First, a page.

Caoimhín Mac Giolla Léith
If last year’s summer show at New York’s X Initiative marked Keren Cytter, Luke Fowler and Tris Vonna-Michell as the year’s most well and truly ‘emerged’ artists, an earlier rite of passage for all three was a show at the Kunsthalle Zürich. In February, the Kunsthalle will host the film and photo-graphic works of Elad Lassry, who appears to be on a comparable career curve. On the basis of a brief exposure to a body of work in various media, addressing avant-garde history and politics, the Basque artist Asier Mendizabal seems promising. One not-so-young artist who should re-emerge to some critical and curatorial reassessment in light of recent trends in transatlantic photography, both abstract (Walead Beshty, Josh Brand, Eileen Quinlan, Wolfgang Tillmans) and non-abstract (Roe Ethridge, Annette Kelm, Lassry), is James Welling.

Carlos Huffman, Untitled (odio odio), 2009. Courtesy: Galeria Alberto Sendros, Buenos Aires and the artist

Elizabeth Ann Macgregor
Grant Stevens, who lives between Sydney and Los Angeles, uses text, image and sound to explore the language of popular culture. Mingling references to the entertainment industry with elements of personal narrative, he creates videos that strike an emotional chord. Newell Harry, a young Sydney artist, travels each year to the South Pacific Republic of Vanuatu to make work in collaboration with local artists. Fashioned from hand-made paper and assorted trinkets, his latest work draws together shamanistic and votive references and is inspired by the history and culture of Vanuatu and the Pacific tradition of cargo cults. Emma White creates exquisitely made, often humorous, installations and photographs that move between two and three dimensions. She uses scale and perspective to examine the accoutrements of consumption and productivity (paper clips, pins, paper and staples) and the subtle actions that accompany it, such as notating, arranging, attaching and organizing. She has a forthcoming solo show at Breenspace, Sydney.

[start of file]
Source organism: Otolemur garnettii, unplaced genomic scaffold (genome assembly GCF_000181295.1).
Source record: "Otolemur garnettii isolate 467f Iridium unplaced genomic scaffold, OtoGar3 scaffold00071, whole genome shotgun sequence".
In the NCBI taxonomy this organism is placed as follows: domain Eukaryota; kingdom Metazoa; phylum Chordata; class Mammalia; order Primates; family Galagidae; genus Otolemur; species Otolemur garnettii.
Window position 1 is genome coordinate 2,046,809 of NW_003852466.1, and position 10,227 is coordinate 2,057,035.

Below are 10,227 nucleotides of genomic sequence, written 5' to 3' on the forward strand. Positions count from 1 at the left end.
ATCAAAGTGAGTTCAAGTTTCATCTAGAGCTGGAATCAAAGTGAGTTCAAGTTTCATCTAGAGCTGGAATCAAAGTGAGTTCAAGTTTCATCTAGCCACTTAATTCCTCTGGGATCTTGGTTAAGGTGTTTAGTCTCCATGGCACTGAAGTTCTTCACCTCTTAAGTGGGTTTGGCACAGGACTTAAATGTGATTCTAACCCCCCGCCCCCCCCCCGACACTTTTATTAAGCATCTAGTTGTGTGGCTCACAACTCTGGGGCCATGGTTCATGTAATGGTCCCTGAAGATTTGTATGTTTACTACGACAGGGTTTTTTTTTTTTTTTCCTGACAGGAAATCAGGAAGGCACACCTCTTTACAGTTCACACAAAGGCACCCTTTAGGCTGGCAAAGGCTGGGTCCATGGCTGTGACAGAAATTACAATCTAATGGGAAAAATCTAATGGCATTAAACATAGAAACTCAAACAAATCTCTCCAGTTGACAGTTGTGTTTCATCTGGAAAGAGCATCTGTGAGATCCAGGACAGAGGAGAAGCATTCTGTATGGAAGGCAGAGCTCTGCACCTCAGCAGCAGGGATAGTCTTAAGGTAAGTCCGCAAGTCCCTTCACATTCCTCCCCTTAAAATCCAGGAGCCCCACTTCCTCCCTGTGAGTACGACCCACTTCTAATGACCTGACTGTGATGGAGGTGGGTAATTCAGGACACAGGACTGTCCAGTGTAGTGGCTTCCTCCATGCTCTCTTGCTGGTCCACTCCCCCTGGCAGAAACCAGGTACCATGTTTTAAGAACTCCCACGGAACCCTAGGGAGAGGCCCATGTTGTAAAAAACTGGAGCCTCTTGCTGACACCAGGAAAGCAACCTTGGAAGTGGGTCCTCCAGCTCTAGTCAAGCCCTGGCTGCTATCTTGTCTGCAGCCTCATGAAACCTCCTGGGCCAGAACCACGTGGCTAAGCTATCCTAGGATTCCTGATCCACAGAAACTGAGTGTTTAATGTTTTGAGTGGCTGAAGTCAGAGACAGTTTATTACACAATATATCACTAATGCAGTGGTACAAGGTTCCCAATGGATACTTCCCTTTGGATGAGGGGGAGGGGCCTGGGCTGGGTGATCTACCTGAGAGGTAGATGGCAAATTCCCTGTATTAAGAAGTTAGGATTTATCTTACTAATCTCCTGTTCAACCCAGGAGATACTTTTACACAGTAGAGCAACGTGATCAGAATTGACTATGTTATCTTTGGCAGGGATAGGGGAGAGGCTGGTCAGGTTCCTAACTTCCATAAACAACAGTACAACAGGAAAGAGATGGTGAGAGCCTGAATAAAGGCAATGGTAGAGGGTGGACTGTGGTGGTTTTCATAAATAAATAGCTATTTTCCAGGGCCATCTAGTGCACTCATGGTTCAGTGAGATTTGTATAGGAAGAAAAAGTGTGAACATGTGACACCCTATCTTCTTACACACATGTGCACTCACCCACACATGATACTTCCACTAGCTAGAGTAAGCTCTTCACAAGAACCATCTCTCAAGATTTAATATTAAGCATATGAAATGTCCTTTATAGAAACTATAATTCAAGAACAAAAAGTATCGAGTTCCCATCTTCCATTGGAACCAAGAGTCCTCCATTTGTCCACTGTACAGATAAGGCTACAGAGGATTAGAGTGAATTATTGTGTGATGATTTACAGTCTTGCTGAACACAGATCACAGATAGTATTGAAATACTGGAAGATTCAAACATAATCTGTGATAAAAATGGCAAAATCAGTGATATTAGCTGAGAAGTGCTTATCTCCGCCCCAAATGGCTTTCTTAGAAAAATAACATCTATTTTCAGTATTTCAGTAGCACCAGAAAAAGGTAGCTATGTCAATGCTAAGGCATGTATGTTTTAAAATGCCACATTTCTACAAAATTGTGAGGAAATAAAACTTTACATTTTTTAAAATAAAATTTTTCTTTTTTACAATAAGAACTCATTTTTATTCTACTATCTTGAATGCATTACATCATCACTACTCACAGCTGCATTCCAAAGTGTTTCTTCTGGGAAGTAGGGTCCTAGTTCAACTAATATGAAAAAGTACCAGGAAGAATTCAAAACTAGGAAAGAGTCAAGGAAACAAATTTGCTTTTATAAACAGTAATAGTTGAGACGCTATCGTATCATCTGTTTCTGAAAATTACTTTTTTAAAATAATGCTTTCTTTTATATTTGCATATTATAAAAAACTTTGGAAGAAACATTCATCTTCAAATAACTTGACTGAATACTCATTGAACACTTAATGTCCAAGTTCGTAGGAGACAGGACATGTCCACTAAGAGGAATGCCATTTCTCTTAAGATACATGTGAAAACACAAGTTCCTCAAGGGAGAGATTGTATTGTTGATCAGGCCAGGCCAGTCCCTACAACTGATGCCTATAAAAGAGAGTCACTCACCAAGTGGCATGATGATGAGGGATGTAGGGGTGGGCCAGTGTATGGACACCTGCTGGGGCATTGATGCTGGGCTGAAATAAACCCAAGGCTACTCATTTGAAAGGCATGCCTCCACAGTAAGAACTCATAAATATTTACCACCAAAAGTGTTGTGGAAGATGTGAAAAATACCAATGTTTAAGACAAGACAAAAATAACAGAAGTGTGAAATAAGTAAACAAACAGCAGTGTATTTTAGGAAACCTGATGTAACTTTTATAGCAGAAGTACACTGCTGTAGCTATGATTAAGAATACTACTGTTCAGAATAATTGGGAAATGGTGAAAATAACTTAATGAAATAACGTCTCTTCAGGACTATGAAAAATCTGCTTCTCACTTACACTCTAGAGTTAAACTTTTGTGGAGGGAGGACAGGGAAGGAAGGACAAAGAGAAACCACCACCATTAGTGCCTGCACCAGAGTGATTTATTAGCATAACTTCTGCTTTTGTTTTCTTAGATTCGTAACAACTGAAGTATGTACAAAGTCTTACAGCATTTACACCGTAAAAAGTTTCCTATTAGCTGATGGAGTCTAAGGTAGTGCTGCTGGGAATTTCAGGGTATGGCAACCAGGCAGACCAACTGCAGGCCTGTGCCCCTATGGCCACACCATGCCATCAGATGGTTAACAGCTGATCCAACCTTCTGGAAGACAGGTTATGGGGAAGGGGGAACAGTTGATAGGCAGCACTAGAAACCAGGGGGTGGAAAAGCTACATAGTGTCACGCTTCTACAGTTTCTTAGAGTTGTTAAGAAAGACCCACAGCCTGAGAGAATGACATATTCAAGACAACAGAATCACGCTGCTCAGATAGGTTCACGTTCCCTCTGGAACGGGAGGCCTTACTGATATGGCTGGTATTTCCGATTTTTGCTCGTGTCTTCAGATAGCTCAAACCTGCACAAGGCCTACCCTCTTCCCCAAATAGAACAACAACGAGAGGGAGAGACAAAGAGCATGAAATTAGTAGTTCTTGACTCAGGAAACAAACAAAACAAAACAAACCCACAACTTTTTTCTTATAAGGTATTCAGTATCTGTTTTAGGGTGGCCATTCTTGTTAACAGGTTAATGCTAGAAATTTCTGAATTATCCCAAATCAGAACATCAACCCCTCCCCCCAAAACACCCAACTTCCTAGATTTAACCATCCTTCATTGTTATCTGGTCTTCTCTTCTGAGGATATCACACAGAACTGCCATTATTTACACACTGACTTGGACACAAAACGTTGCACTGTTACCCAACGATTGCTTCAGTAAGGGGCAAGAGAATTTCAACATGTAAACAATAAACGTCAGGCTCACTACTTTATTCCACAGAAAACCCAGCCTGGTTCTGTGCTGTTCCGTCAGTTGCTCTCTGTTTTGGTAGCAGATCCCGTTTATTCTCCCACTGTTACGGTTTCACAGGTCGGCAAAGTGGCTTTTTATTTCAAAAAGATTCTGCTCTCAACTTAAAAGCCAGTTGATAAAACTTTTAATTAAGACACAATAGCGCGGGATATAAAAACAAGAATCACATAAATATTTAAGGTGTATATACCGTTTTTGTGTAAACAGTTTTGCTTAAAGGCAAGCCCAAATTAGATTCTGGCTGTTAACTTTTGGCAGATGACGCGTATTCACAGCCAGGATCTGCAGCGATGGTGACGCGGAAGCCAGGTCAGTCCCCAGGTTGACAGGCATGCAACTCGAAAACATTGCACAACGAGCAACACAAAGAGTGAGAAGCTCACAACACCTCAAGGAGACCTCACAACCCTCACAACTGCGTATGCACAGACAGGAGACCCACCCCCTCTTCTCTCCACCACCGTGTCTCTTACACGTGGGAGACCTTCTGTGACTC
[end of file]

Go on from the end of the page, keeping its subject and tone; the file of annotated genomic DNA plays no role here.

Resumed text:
Bob Nickas
Darren Bader: always unpredictable, cerebral, irreverent. Tamar Halpern: her pictures have a rough beauty and feel experimental in a moment when abstract photo work is starting to look conventional. Justin Matherly at Dispatch, New York: as if sculptures by Cady Noland and Franz West had crashed head-on and been titled by the Marquis de Sade. Really. Jacob Kassay at Eleven Rivington, New York, and Art: Concept, Paris: alchemically assisted readymade monochromes, silvery and mirror-like, which are seductive and gnarly at the same time.

Solveig Øvstebø